Honeck, Barnatan and Philharmonic serve up exceptional Mahler, Beethoven

Inon Barnatan
New York Classical Review

By George Grella

There’s little need for any introductions: conductor Manfred Honeck is in town, leading the New York Philharmonic in a subscription program made up of Beethoven’s First Piano Concerto, and Mahler’s Symphony No. 1. On hand as soloist is pianist Inon Barnatan. There’s nothing out of the ordinary about any of this, except for the exceptional, integrated chops and sensibilities of the guest performers and the orchestra in David Geffen Hall.

Barnatan is in his third and final season as the Philharmonic’s first Artist-in-Association, a position designed to develop and boost the careers of talented young artists. Here’s hoping it pays off, because for the past three seasons the pianist has done nothing but impress.

With Honeck leading crisp, well-balanced, colorful playing from the orchestra, Barnatan delivered a vibrant performance, beautiful and thrilling. His technique is supreme, and he displayed it via an ultra-smooth legato that still allowed for clear articulation of each note in a phrase—and in this concerto, there are multiple ascending and descending sixteenth note phrases that extend across multiple measures. With playing like this, the music flowed like a river.

Barnatan maintained absolutely steady tempos, which as Artur Rubinstein demonstrated, is a fruitful interpretative path with Beethoven, whose music is built on syncopation and rhythmic tension. This was an ideal tack for the concerto, as it made for complete coordination between soloist and orchestra—integrated attacks and cadences had a satisfying weight.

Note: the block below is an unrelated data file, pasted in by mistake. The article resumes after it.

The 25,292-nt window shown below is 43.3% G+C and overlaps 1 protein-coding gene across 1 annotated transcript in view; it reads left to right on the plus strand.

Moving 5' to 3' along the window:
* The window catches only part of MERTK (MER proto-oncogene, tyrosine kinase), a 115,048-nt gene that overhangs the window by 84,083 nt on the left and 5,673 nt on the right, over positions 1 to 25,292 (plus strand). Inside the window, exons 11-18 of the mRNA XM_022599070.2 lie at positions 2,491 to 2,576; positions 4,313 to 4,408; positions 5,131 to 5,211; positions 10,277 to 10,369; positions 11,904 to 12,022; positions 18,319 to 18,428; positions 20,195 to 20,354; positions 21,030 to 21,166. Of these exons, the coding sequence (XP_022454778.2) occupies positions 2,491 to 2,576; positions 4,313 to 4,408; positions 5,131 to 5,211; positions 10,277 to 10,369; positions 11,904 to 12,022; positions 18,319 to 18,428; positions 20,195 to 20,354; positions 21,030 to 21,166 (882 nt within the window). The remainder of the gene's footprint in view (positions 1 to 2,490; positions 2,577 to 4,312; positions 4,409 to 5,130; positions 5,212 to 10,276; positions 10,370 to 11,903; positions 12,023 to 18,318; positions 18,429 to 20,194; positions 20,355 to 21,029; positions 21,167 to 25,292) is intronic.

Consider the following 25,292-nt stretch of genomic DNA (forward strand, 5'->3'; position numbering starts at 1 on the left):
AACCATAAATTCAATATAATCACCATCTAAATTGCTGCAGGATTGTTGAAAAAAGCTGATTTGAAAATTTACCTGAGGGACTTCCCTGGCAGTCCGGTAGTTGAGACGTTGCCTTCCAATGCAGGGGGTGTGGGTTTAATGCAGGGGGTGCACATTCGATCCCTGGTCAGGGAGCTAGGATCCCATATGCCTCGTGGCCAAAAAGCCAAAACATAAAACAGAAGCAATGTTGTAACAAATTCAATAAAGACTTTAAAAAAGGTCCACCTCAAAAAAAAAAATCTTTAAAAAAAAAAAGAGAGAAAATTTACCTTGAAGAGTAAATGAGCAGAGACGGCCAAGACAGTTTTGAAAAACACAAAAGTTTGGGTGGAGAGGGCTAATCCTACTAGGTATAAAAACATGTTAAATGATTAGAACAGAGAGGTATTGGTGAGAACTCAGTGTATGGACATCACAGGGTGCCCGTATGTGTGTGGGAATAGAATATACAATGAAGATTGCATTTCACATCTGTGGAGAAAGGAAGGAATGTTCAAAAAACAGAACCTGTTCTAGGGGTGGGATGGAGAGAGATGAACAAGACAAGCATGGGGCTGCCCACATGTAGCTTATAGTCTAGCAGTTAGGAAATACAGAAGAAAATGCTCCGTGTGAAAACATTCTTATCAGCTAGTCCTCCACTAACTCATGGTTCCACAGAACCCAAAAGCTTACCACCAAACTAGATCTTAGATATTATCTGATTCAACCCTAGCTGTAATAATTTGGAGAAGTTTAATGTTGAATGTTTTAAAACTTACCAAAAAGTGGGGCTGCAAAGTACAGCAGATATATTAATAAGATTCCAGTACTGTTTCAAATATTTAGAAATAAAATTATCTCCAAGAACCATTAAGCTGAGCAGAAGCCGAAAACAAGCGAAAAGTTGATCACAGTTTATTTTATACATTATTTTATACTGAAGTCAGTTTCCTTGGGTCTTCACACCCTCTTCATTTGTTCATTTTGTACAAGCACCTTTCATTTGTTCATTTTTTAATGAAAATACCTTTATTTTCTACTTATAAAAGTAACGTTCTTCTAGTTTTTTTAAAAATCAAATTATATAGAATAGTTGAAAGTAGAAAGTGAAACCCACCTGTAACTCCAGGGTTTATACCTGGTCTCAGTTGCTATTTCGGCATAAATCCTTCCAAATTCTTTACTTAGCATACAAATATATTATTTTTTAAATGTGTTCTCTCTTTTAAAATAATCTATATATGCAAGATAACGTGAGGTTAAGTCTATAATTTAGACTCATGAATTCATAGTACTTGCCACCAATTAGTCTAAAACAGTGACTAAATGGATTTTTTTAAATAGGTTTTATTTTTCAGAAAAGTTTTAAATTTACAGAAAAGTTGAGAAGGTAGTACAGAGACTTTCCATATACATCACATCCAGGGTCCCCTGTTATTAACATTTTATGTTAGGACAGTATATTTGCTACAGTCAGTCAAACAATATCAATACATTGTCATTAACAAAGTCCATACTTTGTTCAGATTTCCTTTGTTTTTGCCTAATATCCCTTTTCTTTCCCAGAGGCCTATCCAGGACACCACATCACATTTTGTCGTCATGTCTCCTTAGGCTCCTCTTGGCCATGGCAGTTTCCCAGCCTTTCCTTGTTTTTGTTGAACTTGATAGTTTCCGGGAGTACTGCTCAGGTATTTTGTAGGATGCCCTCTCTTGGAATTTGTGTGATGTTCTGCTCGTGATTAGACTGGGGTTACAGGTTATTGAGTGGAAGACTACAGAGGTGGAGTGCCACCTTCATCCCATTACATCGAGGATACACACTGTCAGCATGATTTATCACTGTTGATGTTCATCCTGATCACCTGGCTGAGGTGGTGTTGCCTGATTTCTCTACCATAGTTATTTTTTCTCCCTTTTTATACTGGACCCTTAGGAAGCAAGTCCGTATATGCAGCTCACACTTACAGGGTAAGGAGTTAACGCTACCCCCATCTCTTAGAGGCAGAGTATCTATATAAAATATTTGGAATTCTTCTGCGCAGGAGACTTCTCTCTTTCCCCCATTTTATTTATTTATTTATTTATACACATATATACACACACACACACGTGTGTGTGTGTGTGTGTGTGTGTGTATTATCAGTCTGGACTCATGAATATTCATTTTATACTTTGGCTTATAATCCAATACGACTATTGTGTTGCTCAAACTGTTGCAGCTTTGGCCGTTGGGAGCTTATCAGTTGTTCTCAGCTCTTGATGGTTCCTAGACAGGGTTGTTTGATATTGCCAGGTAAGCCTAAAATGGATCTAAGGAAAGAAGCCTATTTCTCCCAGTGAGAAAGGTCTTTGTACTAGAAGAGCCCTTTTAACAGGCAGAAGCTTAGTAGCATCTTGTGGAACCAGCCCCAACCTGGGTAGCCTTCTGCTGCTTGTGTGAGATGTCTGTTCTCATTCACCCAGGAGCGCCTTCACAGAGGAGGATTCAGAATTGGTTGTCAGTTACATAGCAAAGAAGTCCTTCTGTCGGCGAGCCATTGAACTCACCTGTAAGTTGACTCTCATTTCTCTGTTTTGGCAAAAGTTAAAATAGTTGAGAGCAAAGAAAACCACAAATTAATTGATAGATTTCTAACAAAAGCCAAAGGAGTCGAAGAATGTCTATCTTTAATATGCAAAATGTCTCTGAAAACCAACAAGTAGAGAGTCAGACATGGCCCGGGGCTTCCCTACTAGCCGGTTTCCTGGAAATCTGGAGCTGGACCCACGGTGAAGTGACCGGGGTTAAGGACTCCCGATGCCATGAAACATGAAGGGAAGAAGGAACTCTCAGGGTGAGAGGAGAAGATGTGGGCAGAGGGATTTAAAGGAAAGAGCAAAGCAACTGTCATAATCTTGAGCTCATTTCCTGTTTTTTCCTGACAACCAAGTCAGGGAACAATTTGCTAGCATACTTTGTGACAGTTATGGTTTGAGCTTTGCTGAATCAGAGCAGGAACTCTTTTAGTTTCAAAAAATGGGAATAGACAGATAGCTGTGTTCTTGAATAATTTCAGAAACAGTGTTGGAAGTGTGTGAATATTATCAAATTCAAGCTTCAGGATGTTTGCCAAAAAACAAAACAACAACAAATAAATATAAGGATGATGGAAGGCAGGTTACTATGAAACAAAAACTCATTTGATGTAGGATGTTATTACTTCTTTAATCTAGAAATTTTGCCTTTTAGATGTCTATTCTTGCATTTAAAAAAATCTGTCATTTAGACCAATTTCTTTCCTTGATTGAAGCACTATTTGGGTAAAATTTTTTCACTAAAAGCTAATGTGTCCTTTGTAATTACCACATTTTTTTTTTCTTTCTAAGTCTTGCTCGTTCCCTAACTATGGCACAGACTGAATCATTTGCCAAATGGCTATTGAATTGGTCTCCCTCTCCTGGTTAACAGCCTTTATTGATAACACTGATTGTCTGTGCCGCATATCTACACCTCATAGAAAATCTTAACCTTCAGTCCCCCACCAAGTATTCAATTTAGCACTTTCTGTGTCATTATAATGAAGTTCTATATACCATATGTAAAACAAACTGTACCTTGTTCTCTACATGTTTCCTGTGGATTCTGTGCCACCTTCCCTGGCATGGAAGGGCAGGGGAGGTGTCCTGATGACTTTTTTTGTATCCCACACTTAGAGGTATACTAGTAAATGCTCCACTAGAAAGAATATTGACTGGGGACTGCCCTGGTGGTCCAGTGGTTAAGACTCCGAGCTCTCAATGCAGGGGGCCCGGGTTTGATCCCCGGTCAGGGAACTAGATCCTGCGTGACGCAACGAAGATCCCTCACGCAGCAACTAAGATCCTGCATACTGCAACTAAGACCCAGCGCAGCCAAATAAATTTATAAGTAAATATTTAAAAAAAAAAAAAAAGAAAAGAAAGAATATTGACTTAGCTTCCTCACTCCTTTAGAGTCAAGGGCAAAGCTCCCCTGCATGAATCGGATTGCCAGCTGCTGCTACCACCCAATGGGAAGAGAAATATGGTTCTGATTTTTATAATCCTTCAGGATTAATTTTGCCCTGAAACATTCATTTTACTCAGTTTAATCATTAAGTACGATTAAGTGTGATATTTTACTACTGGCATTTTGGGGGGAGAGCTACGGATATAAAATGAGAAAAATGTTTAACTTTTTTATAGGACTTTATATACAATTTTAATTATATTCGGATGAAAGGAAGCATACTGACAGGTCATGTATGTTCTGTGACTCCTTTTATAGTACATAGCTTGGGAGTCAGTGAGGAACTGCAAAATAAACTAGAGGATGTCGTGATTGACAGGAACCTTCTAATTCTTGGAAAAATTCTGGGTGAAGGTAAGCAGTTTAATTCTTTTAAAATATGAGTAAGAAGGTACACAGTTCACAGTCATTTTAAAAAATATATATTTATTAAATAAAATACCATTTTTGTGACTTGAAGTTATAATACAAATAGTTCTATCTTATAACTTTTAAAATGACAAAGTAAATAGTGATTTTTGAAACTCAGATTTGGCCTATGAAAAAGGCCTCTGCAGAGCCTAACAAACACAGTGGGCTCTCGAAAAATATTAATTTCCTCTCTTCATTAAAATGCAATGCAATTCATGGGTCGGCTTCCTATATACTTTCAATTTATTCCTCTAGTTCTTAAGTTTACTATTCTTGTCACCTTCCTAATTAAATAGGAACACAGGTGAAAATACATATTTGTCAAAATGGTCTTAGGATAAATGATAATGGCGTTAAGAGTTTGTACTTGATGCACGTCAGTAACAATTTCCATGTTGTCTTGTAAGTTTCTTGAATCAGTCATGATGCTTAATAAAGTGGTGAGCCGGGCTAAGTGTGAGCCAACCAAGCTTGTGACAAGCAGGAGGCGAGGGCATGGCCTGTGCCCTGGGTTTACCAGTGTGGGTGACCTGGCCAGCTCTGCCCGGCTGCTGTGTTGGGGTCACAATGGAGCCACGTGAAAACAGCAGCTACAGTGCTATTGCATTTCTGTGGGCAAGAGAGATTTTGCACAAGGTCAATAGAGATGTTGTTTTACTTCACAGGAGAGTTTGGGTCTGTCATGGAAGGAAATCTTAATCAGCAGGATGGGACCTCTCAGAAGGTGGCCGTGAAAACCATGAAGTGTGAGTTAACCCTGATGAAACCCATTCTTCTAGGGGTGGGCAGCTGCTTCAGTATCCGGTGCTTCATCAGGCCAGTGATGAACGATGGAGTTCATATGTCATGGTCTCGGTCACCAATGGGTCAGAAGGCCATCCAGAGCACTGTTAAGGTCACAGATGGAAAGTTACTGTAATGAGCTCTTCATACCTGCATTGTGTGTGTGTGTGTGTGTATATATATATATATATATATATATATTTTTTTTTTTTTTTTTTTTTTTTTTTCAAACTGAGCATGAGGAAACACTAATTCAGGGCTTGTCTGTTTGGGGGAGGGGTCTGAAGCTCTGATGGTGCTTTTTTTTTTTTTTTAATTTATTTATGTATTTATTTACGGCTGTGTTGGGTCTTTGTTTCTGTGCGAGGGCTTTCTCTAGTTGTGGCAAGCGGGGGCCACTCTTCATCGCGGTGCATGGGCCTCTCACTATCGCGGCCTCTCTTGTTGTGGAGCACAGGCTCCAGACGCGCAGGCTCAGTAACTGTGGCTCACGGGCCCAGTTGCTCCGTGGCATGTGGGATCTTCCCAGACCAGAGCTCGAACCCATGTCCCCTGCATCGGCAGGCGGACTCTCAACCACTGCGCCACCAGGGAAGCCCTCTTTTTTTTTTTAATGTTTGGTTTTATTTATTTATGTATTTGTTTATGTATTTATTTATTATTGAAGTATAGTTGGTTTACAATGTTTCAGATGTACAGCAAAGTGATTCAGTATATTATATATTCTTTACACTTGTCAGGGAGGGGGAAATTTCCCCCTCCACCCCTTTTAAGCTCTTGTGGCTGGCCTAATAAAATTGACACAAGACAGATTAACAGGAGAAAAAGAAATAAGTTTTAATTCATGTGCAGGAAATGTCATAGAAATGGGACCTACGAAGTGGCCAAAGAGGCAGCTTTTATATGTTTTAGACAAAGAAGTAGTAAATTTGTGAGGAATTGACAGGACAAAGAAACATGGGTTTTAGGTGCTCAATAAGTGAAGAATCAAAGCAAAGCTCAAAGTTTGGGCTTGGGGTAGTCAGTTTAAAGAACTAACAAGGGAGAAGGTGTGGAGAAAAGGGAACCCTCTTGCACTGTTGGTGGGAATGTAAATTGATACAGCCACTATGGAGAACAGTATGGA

The steady tempos also paid off in the contrast with the cadenza in the first movement. The pianists played Beethoven’s original cadenzas, and the first one is enormous. Barnatan played with a sense of velocity that was all the more exciting for his ease of control, and his steadiness brought out the structural invention in the music. Then his judicious modulations of tempo brought out the improvisational flair and depths that sounded as if they were coming straight out of Beethoven’s own hands.

That feeling was consistent with Barnatan’s pianism non-showy and dedicated to the music. The Largo was lovely and understated, and the Rondo finale (like the cheeky grace notes in the opening movement) full of vivacious humor. Energy burst forth from orchestra and pianist. Called back by the applause, Barnatan played a fast, powerful finale from Beethoven’s Piano Sonata No. 6.

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